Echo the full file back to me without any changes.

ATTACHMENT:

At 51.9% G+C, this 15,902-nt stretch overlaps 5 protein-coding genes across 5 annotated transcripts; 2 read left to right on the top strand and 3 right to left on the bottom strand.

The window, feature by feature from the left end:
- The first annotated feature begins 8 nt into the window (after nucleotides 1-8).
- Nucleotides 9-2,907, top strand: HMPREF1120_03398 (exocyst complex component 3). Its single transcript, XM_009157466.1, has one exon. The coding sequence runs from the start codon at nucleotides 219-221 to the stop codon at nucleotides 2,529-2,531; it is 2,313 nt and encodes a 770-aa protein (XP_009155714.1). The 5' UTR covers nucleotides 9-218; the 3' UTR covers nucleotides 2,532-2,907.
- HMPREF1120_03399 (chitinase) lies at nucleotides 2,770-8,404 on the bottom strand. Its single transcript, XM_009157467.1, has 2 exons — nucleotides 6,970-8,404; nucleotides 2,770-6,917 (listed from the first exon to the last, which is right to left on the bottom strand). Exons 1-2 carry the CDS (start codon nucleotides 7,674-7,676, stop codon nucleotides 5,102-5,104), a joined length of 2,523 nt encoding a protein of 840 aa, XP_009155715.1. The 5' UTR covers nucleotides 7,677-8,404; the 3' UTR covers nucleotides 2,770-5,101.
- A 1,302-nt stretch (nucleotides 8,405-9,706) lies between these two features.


At 51.9% G+C, this 15,902-nt stretch overlaps 5 protein-coding genes across 5 annotated transcripts; 2 read left to right on the top strand and 3 right to left on the bottom strand.

The window, feature by feature from the left end:
- The first annotated feature begins 8 nt into the window (after nucleotides 1-8).
- Nucleotides 9-2,907, top strand: HMPREF1120_03398 (exocyst complex component 3). Its single transcript, XM_009157466.1, has one exon. The coding sequence runs from the start codon at nucleotides 219-221 to the stop codon at nucleotides 2,529-2,531; it is 2,313 nt and encodes a 770-aa protein (XP_009155714.1). The 5' UTR covers nucleotides 9-218; the 3' UTR covers nucleotides 2,532-2,907.
- HMPREF1120_03399 (chitinase) lies at nucleotides 2,770-8,404 on the bottom strand. Its single transcript, XM_009157467.1, has 2 exons — nucleotides 6,970-8,404; nucleotides 2,770-6,917 (listed from the first exon to the last, which is right to left on the bottom strand). Exons 1-2 carry the CDS (start codon nucleotides 7,674-7,676, stop codon nucleotides 5,102-5,104), a joined length of 2,523 nt encoding a protein of 840 aa, XP_009155715.1. The 5' UTR covers nucleotides 7,677-8,404; the 3' UTR covers nucleotides 2,770-5,101.
- A 1,302-nt stretch (nucleotides 8,405-9,706) lies between these two features.